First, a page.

We just recently completed a cool project for an airport client who was having issues with their concrete surface and “pop-outs” caused by extended freeze/thaw weather events. Pop-outs are caused when the surface of the concrete sheds pieces that are about an inch wide and can be anywhere from <1cm to 3cm deep. The following graphic shows what the pop-outs look like in the field.
The client was looking for a way to quantify the number of pop-outs per slab using an automated process to avoid having to survey every pop-out which would prove to be cost-prohibitive based on the overall size of the project.
Earth Eye deployed 2 teams of data collection vehicles to compare the imagery that could be obtained from our right-of-way cameras as well as from our pavement camera.
The pavement camera has a resolution of 1mm and gives us the ability to resolve the pop-outs from a nadir view, making it easier to automate the extraction of these features from the imagery. Also, the nadir view gives us more spatial accuracy, so the locations of the pop-outs can be accurately mapped and then compared with future imagery to help quantify the amount of new pop-outs that have arisen since the last inventory. Furthermore, the gray-scale image provided by the pavement camera provided more contrast between the concrete surface and the pop-out which is much lighter in color. It was determined that the nadir-view pavement camera provided the best starting point, from which to test the automated pop-out extraction process. The following image illustrates a sample pavement image – note the pop-outs are very visible without having to zoom into the image.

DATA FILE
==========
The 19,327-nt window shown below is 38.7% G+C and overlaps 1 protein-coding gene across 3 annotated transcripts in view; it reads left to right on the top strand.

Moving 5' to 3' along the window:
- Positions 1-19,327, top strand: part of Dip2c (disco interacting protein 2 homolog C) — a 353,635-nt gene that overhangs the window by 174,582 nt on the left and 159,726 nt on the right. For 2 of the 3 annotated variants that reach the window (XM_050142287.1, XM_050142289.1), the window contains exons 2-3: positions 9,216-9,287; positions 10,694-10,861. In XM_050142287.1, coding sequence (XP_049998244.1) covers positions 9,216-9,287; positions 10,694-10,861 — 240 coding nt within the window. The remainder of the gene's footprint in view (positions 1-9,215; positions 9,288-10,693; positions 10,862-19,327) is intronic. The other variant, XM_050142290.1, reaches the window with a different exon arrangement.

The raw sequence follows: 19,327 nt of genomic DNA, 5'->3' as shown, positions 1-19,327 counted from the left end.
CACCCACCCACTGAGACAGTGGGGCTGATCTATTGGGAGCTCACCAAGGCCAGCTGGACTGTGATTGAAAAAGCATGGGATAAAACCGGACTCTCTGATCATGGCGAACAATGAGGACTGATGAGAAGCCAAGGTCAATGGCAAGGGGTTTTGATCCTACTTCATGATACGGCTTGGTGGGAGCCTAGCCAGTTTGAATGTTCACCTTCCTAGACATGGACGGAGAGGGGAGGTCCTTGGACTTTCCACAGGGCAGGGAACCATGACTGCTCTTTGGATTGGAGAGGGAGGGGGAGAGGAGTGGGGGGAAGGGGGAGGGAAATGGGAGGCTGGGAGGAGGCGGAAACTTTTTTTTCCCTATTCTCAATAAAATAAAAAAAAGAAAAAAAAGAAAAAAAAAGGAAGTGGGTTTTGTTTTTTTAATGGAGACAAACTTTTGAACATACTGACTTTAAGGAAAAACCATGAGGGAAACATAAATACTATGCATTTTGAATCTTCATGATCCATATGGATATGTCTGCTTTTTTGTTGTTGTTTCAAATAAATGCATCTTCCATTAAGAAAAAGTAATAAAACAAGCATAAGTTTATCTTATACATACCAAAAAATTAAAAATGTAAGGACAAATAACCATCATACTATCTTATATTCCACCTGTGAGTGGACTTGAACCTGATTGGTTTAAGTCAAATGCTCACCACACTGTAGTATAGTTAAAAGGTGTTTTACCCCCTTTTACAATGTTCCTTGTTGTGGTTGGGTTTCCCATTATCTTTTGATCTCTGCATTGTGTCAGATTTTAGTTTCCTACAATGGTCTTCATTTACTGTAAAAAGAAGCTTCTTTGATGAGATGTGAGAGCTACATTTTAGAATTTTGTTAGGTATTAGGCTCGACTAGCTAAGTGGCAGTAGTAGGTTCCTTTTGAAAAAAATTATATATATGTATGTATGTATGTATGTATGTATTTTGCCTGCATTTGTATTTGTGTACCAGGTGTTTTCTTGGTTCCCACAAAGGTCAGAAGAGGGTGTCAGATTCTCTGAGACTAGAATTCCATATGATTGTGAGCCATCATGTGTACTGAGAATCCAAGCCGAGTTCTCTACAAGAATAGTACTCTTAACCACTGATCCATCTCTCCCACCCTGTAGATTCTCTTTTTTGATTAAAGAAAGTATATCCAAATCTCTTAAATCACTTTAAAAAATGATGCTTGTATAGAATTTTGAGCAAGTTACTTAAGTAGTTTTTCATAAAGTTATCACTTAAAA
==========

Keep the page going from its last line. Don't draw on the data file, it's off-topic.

The next image shows the results of our automated classification routine without any manual augmentation of missed pop-outs. We are realizing a consistent yield of greater than 95% of pop-outs identified as compared to control slabs that were collected manually in the field. Being able to efficiently map the pop-outs with a very high-yielding and automated algorithm allows us to efficiently map the pop-outs to support maintenance operations for this airport facility.
All of the pop-outs are geospatially referenced, so we can export all of the pop-outs as polygons with an area measurement associated with them. This area can then be converted to a severity and used to prescribe a specific maintenance activity based on the size and depth of the pop-out. The goal of the project was to create a quantified measurement (count) of the pop-outs for this entire project and we successfully completed this task with high-yielding, geospatial results.